Sunday, April 17, 2022

Bashing baseball

It's been, gosh, days since I bashed Major League Baseball. So here goes again.

If you have been following along at home, I have posted three times in the last few weeks about what I don't like about baseball and their streaming setup. Last month, I whined about how Major League Baseball doesn't want my money, because they blackout the Braves, since I'm in one of the five states in the Braves market. I'd subscribe to MLB.TV if they'd let me watch the Braves live. But they don't, so I don't.

I then posted about how Amazon was providing some live in-market games to one team (not my team, though). I also talked about how there are some options for streamers, but not a full season's worth.

What am I complaining about today? Well, more of the same. I saw an example of where another Website was complaining about Major League Baseball's blackout policy.

Phillip Swann, The TV Answer Man (a daily read for me; see the link in the sidebar), was trying to answer a question about a U.S. location being blacked out despite being 5,798 miles from the teams. Yes, that's correct. Nearly 6,000 miles away, there's a place where residents there can't watch two certain teams that are seven time zones away.

MLB.TV, the online package of out-of-market regular-season games, does not allow subscribers in Guam to watch the San Francisco Giants or Oakland Athletics games. They are blacked out there.

That may sound impossible. After all, Guam is 5,798 miles away from the San Francisco/Oakland area. And as you note, NBC Sports Bay Area, which has the local rights to most Giants games, and NBC Sports California, which has the A’s games, are not available in Guam. So there’s no way for a MLB TV subscriber in Guam to watch the two teams without MLB TV. Except MLB TV doesn’t allow it!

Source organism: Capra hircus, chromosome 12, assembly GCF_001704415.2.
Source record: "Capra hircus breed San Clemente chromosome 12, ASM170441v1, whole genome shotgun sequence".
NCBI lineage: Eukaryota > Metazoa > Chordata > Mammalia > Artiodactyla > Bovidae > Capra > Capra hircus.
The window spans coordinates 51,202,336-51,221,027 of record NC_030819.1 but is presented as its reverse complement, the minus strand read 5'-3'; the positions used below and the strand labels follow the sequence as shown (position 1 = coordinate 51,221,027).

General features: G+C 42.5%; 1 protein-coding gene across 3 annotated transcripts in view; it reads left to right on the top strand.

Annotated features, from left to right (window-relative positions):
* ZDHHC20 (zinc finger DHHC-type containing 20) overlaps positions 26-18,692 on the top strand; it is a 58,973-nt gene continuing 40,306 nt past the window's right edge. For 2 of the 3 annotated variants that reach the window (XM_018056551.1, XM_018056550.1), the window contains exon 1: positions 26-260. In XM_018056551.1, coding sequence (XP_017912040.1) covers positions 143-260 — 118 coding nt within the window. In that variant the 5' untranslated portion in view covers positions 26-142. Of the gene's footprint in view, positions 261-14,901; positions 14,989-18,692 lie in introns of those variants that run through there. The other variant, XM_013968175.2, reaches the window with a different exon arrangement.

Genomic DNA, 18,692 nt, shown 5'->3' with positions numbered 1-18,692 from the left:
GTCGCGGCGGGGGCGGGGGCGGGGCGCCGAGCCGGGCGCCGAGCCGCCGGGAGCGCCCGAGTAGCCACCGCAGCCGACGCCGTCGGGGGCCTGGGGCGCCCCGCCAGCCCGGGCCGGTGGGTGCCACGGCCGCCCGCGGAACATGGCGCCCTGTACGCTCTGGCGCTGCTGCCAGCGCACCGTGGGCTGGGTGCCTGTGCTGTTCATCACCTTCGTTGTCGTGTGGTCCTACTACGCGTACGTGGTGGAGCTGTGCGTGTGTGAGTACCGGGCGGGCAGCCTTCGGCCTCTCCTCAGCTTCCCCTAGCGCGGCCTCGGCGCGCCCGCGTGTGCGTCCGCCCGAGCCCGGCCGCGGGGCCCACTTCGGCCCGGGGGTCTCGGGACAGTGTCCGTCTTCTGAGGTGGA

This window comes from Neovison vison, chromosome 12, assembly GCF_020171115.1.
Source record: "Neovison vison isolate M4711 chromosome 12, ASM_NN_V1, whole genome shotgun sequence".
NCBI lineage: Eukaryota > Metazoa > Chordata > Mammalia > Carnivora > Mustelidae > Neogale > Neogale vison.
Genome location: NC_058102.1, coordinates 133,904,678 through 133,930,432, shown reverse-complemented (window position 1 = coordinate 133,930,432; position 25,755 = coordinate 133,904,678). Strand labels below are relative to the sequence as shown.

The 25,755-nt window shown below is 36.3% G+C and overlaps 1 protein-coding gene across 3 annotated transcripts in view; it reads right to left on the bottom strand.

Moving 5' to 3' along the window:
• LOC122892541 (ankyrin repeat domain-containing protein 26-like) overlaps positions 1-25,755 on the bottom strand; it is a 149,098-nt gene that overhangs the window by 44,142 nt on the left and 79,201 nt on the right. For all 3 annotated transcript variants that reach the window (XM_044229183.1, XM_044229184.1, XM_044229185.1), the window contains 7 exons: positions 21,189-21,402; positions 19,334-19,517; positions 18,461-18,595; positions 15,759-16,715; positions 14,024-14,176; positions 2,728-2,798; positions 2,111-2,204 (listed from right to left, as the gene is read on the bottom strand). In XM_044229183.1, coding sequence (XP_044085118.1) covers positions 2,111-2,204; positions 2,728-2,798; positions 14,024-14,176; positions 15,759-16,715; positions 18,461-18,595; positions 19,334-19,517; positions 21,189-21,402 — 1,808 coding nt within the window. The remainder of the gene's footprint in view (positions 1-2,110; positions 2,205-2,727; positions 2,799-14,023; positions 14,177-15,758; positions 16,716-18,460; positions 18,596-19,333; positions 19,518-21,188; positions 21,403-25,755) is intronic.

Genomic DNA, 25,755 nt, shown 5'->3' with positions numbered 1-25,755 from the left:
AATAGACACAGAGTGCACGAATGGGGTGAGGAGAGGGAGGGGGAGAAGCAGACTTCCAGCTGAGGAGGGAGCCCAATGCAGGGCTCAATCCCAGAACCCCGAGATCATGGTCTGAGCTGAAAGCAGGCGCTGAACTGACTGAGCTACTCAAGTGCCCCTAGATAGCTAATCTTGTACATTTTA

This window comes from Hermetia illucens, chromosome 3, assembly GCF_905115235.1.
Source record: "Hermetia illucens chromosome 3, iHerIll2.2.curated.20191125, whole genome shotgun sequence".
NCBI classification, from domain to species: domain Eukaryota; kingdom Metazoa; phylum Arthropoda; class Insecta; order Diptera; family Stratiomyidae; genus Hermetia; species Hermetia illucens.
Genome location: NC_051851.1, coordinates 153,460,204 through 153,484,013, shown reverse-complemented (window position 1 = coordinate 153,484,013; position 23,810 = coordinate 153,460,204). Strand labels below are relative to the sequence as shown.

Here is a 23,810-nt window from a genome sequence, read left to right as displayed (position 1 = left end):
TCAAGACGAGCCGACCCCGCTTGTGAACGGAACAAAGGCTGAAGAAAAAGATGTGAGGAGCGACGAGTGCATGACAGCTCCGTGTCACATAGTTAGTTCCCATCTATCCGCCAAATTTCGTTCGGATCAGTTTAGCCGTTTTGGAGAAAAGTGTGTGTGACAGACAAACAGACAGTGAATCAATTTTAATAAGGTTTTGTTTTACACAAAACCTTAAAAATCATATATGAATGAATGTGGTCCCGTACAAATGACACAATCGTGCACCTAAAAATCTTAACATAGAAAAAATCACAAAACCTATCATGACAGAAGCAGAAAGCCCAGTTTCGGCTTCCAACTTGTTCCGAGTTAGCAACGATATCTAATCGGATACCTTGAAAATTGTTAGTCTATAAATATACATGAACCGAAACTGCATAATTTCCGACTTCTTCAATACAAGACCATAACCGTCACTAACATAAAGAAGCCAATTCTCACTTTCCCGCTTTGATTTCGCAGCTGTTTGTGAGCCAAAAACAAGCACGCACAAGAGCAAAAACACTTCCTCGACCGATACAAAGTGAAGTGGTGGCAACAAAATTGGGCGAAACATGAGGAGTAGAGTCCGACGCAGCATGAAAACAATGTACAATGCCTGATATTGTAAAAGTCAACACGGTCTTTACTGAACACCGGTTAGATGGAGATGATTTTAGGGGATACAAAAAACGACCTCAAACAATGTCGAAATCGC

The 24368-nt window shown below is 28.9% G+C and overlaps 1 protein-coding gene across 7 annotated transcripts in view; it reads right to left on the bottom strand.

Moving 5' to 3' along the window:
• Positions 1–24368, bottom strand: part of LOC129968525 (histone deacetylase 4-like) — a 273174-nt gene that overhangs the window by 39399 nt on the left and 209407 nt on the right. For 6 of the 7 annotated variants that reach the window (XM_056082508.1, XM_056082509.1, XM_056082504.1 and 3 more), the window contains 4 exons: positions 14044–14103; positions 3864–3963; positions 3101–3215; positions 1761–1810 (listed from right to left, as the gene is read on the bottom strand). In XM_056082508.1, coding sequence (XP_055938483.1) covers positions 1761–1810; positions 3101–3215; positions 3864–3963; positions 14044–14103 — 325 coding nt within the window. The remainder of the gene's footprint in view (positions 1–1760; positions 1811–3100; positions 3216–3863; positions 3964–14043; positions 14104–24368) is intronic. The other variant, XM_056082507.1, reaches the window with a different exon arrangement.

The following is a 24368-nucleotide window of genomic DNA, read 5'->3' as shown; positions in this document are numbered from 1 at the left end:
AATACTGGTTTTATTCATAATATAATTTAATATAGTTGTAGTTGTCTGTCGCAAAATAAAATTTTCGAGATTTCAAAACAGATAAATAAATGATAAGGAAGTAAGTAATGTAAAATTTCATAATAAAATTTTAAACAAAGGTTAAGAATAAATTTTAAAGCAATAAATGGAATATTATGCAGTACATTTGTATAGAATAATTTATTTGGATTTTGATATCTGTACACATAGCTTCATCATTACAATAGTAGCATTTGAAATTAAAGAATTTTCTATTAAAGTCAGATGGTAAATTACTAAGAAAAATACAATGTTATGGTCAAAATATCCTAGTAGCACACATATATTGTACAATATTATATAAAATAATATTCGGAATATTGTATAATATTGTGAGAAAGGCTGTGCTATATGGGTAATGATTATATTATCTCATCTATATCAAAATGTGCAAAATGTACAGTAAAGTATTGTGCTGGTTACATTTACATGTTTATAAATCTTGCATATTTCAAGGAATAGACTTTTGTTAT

“All live San Francisco Giants and Oakland Athletics games will be blacked out in the U.S. territory of Guam,” states the MLB.TV site.

Now, if that sounds crazy, that's because it is. The article goes on to say that MLB hasn't responded to repeated requests about that situation. Mr. Swann makes his best guess about why that is, and it's a reasonable one, insofar as trying to understand the mindset of Major League Baseball. Mr. Swann doesn't defend MLB's decision, just tries to figure out what is going on in their heads.

That's just one example of how messed up the blackout rules are. Sure, they're in place to protect certain parties, and I get that. I really don't like it, and think they're making a bad business decision, but they're the ones sitting in a big office and I'm typing away on my laptop, eating Cheezy-Poofs.

Still, I'd really like to have more baseball in my Streaming Life. But that won't happen while blackouts are in place.

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